Those levels don’t match realistic predictions. Current law projects that defense spending will decline as a share of GDP, from a very low 3.1% now to about 2.5% over the next 10 years. None of the military and civilian defense experts with whom I’ve spoken believe that will happen, given America’s global responsibilities and the need to modernize U.S. military equipment. It is likelier that defense spending will stay around 3% of GDP or even increase in the coming decade. And if the outlook for defense spending is increased, the Democratic House majority will insist that the nondefense discretionary spending should rise to match its trajectory.

If defense and other discretionary spending stays steady as a share of GDP, the annual deficit will increase by nearly 1% of GDP—from 4.2% of GDP now to about 5% of GDP 10 years from now. At the same time, the tax increases in current law that the CBO assumes will occur during the next decade as some of the recent cuts are phased out probably won’t happen. Congress will face strong political pressure to avoid a functional tax increase.

What does that mean for the long-run ratio of the federal debt to GDP? Federal debt will probably surpass 100% much sooner than 2028. If discretionary spending increases, debt growth will jump to 100% even quicker.

So much for not writing. When we started in commercial banking at FNCB, the fed funds rate was in single digits, but zoomed to 20% by 1980. Given today’s good economy and relatively low interest rates, not to lower the deficit is fiscal malpractice. We needn’t remind you that the Social Security Ponzi scheme that “reduced” Vietnam costs is gonna get really bad shortly, and reducing deficits now will help deal with that looming problem.

Goodbye perhaps for a little while

Thursday, March 21st, 2019

For the most part, we have the same views as Thomas Lifson, the Powerline guys, Roger Simon, and a little less than GP’s excitement. So what’s to learn that’s different from our thoughts? Not that much, though we are much more engaged on things like China.

Right now we’re very involved in creating a mid-life aircraft lessor, which is very difficult to do, even though the need for companies like this is monumental — e.g., China will expand its airline fleets 3-4x in a short number of years, but has almost no expertise in the highly technical things that come with managing and repositioning mid-life and older aircraft.

Big Need. Big example: Air Force One is 35 years old and most countries have zero clue in managing older aircraft, which can be a super-profitable business if you know how to manage $10-20MM engine and parts MRO costs – oh, did we already lose you?

So here’s our thought: if you’re a zillionaire reading Dino, fund our leaseco and we’ll provide (our attempt at) entertainment hourly. Otherwise we mostly have to work at getting the leaseco fully funded. All help appreciated.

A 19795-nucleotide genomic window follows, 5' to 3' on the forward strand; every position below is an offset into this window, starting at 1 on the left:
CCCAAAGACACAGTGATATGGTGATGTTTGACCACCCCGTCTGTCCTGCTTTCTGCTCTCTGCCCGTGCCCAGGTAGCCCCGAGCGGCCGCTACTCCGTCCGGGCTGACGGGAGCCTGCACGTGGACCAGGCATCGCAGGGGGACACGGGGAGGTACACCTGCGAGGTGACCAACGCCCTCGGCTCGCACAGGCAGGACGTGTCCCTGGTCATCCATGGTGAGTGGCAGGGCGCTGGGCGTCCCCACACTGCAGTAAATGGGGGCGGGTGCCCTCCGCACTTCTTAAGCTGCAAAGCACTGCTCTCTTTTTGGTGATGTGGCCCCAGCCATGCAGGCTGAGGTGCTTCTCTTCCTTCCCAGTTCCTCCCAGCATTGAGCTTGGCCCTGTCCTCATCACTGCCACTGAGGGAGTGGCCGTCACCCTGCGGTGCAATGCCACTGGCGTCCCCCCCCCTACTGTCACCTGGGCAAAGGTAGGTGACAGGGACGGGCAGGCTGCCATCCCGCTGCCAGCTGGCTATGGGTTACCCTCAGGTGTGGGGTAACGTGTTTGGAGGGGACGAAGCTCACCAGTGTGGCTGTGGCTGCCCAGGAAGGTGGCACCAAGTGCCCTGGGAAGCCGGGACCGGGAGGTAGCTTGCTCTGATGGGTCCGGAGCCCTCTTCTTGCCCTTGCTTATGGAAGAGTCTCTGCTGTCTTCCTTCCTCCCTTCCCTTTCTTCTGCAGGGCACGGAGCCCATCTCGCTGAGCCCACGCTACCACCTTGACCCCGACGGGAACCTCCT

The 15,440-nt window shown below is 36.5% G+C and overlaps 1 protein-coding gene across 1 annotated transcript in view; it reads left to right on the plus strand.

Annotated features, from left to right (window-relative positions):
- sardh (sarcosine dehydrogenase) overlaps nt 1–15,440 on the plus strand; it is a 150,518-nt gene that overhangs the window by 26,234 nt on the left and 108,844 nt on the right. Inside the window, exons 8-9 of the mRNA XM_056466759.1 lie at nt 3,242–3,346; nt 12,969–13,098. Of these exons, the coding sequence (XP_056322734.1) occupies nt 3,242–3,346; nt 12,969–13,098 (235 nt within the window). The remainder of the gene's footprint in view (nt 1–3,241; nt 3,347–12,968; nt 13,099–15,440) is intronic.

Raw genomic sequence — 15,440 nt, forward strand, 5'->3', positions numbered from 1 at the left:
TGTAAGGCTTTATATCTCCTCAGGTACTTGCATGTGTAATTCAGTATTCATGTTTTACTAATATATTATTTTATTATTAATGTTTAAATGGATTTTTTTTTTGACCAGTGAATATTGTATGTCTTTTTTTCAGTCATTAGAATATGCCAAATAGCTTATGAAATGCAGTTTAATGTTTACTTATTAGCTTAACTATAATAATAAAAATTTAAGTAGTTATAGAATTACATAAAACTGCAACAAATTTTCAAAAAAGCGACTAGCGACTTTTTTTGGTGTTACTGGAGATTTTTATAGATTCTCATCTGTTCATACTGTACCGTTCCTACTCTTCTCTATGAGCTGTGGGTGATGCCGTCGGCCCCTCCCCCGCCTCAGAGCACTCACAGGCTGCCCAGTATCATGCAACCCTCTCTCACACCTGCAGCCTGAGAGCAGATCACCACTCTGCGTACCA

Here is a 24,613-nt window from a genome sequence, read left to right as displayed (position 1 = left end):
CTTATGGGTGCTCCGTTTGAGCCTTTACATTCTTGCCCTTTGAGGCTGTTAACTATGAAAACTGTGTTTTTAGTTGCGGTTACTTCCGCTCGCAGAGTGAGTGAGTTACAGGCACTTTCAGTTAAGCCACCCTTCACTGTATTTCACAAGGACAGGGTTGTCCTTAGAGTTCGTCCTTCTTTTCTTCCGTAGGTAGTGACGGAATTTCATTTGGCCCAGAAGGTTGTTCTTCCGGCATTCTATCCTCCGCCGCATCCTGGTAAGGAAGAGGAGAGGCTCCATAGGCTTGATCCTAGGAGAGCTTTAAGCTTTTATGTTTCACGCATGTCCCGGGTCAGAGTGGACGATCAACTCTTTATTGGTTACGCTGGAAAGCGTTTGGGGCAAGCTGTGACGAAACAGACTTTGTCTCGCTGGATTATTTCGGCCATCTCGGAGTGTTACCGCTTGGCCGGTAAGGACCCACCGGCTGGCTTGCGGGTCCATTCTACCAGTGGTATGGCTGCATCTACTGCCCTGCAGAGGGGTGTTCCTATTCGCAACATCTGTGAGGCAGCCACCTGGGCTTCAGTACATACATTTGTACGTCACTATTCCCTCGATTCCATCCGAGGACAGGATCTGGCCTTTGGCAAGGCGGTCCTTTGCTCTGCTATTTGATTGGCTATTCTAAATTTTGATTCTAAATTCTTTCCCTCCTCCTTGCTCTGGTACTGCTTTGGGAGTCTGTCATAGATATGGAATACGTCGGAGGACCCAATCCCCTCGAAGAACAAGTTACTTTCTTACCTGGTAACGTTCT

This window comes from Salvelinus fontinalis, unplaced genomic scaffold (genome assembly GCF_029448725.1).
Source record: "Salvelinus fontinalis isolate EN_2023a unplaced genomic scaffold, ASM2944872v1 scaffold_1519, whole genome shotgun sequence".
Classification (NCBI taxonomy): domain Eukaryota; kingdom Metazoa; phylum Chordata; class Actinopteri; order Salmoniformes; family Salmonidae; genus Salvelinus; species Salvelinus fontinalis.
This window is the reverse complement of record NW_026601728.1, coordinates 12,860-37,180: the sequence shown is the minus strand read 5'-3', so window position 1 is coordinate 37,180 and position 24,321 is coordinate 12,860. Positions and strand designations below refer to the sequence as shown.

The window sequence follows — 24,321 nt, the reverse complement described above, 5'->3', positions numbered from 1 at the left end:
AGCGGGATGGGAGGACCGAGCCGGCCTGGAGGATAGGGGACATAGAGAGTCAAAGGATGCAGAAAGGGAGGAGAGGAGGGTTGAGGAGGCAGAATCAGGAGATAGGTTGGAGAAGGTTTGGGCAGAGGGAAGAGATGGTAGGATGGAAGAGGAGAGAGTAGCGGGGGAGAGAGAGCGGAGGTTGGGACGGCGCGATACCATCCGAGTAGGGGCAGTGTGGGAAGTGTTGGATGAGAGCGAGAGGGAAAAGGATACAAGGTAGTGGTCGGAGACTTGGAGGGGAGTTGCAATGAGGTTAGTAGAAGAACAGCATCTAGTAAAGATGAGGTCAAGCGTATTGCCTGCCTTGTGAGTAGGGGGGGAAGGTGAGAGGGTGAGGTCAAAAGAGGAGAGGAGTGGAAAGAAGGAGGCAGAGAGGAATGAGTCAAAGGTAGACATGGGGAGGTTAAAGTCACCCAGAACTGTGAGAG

The Shootist – end of an era

Thursday, March 21st, 2019

The 1976 Shootist, just on TCM, got decent reviews, which is fine, but most of all, it marked the end of an era. It has TV’s Wyatt Earp as a bad guy, as well as TV’s Paladin, both good guys in their TV series. It had Mrs. Humphrey Bogart, who lost her husband at a young age, 16 years from the death of her real husband. But most of all, it was a real-time obituary for the number one good guy action figure of several generations, the Duke. In many ways, The Shootist was an obituary for the dozens of TV Westerns of the 50s and 60s, where the American law enforcer was always the good guy.

We’ve previously written that the early TV Westerns were so popular in part because they were an unconscious treatment of PTSD for so many American men caught in the horrors of WWII and to a more modest extent Korea, and we continue to believe that. But many of the Westerns were just good entertainment as well. In any event, by 1976 the media and much of the country had moved on (“I will never lie to you, or make a misleading statement,” and so forth.)

In any event, major parts of the USA had changed by the time of this movie, and often for the worse, as is so evident today.

The new gunpowder, or not – China style

Wednesday, March 20th, 2019

Spengler:

The Chinese economic model is only a souped-up, bigger and more ruthless version of the Asian model that began with Japan’s restoration of the Emperor Meiji in 1868, and was replicated by South Korea and Taiwan: Move subsistence farmers to the cities and build factories for them to work in. While its per capita GDP rose 35 times, China moved 550 million people from the countryside to the cities, and it built the equivalent of all of the cities of Europe to house them.

Modernization in China isn’t the enclave of a middle-class modernity, as in India, but a movement that reaches into the capillaries of society. Entrepreneurs in Chinese villages connect to the world market through mobile broadband, sell their products and buy supplies on the Alibaba platform, and obtain credit from microfinancing platforms. Information and capital flow down to the roots of the economy and products flow back up to the world market.